Skip to Content

Stranger than Fiction

In Thomas Hardy’s trail, we visited Bere Regis – ‘the decayed old town of Kingsbere’ of Far From the Madding Crowd – and to the small unimposing church, overlooked by an otherwise devastating fire in 1788, now cloistered behind a new-build block of flats. It is not Hardy’s Bathsheba, but his Tess who brings us here: her father’s excitement at being informed of his possible link with the famous D’Urberville family which he takes as fact, undeterred by a descriptions of the fine ‘city’ they hail from as ‘a little one-eyed, blinking sort o’ place,’ ‘a half-dead townlet’.

The fictional D’Urbervilles are based on the Turberville family, powerful landowners for over 500 years, until their failure to produce a male heir resulted in virtual extinction. The journey Tess’s family took to Kingsbere in the hope of claiming their inheritance has basis in fact. In the middle of the 19th Century, the head of a poor family by the name of Toreville living in Bere Regis, inisted on being called ‘Sir John,’ believing himself to be rightful heir.  Without lodgings, Tess and her family are forced to make camp at the end of the south wall of the south aisle, under ‘a beautiful traceried window of many lights, its date being the 15th Century.’ This is the Turberville window, tracing the history of ownership of Bere Regis is glass from royal ownership, to the Abbas of Tarrant in the 13th Century, passing into the Turberville family and finally, on their demise, to the Drax Family in the 18th Century.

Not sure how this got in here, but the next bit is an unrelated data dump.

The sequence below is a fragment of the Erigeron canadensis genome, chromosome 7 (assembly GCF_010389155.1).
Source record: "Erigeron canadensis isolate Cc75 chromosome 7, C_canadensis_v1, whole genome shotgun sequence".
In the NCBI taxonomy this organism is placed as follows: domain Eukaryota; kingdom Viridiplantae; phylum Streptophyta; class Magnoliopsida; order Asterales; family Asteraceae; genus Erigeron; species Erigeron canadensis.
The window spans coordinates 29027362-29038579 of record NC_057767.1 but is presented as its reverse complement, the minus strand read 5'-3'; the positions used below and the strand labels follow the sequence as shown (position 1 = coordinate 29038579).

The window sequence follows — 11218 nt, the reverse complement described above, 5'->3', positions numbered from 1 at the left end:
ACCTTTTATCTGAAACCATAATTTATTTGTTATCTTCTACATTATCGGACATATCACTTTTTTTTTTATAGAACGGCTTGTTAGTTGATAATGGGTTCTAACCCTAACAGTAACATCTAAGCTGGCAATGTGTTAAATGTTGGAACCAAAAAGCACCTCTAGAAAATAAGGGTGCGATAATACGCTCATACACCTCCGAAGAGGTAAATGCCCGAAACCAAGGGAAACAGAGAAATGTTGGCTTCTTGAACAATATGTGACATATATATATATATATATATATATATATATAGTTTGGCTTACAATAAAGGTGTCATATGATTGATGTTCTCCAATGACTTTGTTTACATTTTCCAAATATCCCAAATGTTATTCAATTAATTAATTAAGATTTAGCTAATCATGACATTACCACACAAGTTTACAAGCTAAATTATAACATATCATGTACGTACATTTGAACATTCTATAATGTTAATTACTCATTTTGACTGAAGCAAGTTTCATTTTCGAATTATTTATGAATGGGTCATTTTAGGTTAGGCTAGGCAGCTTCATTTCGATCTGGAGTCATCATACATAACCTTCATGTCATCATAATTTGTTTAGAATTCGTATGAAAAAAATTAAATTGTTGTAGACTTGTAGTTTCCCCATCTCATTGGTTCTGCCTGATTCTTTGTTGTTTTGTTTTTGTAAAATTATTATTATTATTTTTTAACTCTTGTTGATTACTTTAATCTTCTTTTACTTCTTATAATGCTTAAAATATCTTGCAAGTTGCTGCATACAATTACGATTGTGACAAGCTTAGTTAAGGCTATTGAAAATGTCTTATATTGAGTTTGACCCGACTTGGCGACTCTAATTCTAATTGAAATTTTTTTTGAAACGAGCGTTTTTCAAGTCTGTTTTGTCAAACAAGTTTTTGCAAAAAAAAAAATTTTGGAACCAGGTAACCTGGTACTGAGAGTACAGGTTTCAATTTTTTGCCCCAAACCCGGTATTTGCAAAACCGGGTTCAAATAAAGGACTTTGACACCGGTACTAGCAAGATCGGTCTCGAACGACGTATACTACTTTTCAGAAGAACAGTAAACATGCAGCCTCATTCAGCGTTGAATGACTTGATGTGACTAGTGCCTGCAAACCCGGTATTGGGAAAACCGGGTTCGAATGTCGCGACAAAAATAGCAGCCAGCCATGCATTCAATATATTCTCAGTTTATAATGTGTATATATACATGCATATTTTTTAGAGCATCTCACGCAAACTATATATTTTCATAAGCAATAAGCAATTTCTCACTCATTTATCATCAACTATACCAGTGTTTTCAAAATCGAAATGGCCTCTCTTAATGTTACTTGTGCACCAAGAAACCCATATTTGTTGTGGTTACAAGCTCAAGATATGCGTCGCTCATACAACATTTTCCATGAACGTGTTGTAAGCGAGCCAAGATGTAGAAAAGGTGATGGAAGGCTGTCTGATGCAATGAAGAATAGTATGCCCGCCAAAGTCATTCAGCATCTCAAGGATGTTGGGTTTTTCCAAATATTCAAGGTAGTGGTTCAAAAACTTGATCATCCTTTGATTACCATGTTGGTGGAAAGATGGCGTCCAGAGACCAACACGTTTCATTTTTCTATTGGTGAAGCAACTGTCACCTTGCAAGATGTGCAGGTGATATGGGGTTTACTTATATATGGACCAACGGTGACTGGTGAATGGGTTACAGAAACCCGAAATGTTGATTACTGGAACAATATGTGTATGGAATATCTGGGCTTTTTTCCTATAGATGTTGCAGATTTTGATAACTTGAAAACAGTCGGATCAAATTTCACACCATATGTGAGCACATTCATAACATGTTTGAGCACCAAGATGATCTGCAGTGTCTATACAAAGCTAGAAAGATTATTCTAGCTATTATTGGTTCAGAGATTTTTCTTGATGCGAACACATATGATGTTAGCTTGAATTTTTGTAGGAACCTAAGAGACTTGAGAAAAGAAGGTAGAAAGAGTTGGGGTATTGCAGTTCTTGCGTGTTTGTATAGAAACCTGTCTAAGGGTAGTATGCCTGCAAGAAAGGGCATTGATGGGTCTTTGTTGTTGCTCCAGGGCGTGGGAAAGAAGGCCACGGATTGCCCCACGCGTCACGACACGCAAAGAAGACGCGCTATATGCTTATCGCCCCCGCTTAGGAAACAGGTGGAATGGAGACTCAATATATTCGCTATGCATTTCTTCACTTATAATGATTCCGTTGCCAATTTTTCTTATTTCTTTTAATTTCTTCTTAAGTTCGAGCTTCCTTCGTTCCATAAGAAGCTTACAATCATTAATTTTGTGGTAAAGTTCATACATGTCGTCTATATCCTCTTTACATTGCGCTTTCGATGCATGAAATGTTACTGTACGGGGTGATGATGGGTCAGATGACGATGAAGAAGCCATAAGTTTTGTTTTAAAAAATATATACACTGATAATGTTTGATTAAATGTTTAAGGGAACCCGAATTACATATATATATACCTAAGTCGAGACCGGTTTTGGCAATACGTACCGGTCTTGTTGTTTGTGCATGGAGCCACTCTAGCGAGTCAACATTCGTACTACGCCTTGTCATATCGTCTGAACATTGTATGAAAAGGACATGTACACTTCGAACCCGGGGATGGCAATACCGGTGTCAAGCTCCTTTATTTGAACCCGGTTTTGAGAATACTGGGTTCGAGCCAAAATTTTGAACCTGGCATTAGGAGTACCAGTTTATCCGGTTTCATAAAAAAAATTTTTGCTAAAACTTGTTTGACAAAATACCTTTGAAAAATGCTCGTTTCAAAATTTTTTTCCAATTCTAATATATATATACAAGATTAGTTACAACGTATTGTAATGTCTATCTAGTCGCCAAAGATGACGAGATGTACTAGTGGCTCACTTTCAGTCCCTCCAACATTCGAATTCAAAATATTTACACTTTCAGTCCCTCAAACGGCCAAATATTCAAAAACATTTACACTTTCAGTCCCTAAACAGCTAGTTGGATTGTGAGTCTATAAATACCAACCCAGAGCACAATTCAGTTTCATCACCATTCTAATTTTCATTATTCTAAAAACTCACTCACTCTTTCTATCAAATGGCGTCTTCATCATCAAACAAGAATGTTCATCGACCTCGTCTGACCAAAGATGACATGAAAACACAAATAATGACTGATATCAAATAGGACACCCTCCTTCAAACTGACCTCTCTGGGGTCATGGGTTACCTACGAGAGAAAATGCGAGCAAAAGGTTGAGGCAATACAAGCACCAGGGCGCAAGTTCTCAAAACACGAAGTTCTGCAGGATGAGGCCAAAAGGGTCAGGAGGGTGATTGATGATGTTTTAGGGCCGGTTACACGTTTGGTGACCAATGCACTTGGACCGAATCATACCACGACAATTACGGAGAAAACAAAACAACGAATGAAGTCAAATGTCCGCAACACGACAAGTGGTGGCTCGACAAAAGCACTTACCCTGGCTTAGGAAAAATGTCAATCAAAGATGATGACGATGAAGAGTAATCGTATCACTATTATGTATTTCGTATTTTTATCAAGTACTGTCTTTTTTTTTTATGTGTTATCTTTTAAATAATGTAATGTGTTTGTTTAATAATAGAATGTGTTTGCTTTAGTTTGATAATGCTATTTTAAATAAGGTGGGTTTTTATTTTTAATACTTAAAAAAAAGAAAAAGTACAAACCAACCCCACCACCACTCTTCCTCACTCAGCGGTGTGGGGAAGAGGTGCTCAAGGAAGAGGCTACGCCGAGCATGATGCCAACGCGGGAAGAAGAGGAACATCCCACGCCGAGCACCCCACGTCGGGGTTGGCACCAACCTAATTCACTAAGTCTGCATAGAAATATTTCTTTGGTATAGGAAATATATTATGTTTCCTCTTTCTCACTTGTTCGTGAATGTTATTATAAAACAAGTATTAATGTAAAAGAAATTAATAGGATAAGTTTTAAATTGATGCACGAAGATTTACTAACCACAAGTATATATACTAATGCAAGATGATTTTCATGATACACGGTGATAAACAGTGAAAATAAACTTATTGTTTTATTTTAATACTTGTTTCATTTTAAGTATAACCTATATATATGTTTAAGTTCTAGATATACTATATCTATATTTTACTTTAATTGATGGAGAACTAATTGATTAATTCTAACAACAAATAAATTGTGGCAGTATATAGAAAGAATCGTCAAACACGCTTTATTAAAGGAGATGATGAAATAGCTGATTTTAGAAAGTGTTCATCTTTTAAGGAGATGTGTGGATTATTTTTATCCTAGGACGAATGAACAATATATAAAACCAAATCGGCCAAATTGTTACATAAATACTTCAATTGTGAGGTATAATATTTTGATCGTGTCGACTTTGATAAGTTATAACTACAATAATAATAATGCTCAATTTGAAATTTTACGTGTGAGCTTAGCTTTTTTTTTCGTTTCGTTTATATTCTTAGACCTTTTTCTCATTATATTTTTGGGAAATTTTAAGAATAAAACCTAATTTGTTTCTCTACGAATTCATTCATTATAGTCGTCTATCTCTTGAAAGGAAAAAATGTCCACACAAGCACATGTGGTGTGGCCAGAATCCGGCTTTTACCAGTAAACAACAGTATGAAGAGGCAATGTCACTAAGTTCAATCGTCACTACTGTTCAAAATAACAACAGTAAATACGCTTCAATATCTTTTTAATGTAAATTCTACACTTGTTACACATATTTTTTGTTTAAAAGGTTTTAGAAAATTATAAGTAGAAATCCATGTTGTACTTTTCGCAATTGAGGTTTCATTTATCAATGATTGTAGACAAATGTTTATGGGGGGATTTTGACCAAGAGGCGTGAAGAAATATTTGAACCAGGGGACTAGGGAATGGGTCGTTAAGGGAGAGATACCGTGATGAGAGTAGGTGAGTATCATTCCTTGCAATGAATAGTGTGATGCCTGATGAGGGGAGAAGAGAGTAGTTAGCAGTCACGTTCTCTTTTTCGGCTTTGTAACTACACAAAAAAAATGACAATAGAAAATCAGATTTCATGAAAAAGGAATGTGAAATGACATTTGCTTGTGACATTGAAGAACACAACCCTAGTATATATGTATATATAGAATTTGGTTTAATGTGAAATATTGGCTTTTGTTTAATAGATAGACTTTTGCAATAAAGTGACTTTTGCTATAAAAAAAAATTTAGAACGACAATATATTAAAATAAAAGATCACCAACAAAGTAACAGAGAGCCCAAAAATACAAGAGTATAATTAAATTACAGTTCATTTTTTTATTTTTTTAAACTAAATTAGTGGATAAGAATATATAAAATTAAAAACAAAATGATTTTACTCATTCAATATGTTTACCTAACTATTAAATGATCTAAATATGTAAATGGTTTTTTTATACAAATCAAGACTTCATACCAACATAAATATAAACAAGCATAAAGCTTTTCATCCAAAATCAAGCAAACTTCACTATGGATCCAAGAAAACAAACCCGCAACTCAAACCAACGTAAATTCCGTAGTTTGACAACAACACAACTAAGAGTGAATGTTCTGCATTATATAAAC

Jane stayed at Honeycombe Cottage, the oldest surviving building in the village, dating back to 1500 when the Turbervilles were in their prime